- Leaves are curling: Your plant is losing too much moisture or wants to protect itself. Reasons are underwatering, too much light, low humidity, heat stress, root rot, or anything that causes lots of water loss or stops roots from absorbing water like fertilizer burns.
- Drooping and wilting: It happens when plant cells don’t have enough water to keep them rigid. The reasons are similar to those for leaf curling.
Where to find Philodendron spiritus-sancti on sale
If you are looking for Philodendron spiritus-sancti, start with Etsy.com and eBay. These marketplaces have vendors from the US, Canada, Australia, the UK, etc, or will ship to you. Also, their prices are competitive, especially on Etsy.com.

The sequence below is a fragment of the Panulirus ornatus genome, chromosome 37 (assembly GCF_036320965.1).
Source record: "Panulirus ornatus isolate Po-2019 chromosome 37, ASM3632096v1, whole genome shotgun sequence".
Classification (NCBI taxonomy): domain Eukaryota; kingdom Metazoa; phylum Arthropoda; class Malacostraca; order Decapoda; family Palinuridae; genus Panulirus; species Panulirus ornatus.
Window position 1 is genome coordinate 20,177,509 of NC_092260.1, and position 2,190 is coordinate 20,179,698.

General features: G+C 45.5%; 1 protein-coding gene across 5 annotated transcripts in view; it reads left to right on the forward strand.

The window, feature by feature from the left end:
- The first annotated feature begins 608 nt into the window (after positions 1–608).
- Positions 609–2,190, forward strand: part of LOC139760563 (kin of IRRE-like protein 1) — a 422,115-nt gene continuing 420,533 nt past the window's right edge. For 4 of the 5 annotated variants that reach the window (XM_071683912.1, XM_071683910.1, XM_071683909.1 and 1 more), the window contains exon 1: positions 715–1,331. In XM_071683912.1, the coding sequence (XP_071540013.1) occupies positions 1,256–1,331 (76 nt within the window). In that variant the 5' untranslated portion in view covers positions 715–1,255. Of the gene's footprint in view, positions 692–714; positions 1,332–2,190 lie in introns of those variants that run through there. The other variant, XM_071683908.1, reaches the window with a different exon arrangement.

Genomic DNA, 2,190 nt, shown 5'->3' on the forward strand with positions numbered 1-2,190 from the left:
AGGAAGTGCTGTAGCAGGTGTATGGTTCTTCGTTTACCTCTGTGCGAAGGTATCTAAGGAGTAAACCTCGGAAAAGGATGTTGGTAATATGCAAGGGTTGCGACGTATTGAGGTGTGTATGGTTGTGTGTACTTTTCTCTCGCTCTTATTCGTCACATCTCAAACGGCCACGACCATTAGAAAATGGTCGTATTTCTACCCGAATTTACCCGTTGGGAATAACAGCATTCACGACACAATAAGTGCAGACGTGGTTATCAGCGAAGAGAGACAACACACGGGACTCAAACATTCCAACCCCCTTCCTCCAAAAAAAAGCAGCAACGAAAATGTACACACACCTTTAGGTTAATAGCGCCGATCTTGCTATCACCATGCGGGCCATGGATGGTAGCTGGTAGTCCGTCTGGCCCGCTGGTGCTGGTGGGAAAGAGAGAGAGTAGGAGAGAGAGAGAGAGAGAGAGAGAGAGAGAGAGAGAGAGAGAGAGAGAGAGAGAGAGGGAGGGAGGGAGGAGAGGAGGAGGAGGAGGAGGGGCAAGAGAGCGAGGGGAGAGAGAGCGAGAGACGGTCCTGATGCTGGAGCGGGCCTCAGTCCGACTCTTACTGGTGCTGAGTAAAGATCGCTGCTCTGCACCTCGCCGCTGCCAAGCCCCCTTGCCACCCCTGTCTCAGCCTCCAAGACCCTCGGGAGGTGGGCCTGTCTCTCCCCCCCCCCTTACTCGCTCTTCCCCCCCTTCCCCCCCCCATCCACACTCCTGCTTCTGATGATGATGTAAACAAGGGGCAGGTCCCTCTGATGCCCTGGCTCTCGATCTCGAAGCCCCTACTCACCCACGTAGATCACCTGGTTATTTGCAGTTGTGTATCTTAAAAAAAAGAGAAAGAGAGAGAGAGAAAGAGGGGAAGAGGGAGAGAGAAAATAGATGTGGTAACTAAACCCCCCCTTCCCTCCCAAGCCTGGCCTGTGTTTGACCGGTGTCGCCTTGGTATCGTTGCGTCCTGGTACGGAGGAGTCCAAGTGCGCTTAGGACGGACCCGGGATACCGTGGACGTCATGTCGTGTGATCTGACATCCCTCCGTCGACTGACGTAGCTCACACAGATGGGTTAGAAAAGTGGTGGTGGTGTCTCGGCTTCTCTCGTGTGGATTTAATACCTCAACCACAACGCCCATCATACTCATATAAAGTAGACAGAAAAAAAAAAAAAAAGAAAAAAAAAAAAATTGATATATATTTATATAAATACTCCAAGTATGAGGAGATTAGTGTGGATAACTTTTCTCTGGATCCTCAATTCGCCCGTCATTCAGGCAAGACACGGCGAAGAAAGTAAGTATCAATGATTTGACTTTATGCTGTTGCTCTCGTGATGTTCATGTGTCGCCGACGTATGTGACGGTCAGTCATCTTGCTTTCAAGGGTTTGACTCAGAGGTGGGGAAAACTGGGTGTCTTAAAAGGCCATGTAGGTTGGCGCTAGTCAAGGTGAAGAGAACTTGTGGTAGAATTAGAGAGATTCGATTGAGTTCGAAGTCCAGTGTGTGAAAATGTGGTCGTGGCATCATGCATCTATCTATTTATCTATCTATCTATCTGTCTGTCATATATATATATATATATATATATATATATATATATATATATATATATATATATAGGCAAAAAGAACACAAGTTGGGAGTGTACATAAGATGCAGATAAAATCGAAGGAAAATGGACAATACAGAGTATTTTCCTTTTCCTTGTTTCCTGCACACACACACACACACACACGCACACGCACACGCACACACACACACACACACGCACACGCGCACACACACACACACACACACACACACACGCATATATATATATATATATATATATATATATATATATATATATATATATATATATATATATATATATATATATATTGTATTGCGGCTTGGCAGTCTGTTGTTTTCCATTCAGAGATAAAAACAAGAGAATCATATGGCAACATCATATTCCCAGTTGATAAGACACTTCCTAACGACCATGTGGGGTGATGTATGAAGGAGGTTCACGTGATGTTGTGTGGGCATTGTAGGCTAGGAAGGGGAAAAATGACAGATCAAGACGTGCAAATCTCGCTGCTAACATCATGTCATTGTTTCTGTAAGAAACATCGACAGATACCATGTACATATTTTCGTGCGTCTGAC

At Etsy.com, buy from Red Leaf Exotics, Succulents EmpireLLC, BlomstreGardens, FloralEXotica, or HTHousePlants. There are a few other credible vendors too.
Secondly, find vendors on Facebook and Instagram. Here you will find many people across the globe. But only select trusted rare plant vendors and collectors. You can judge them by looking at the feedback they receive and comments.
The other places to buy this plant are Rare Plant Shop in the UK which sells it for £650, Redleaf Exotics (Morison, TN) selling at USD 900, and Fantastic Gardens Hawaii for a whopping $12000. People in the Philippines will find it at the Arid and Aroids gardening center (Silang, Cavite).
If you still haven’t found this plant, use search engines. For instance, you can google “Philodendron spiritus-sancti for sale” to see what recommendations you get.
Not every plant labeled Philodendron Santa Leopoldina is a P. spiritus-sancti. So, avoid any plants described as fast-growing or have longer internodes. Remember even a juvenile Philodendron billietiae does resemble it. So, stick to trusted vendors with many positive reviews.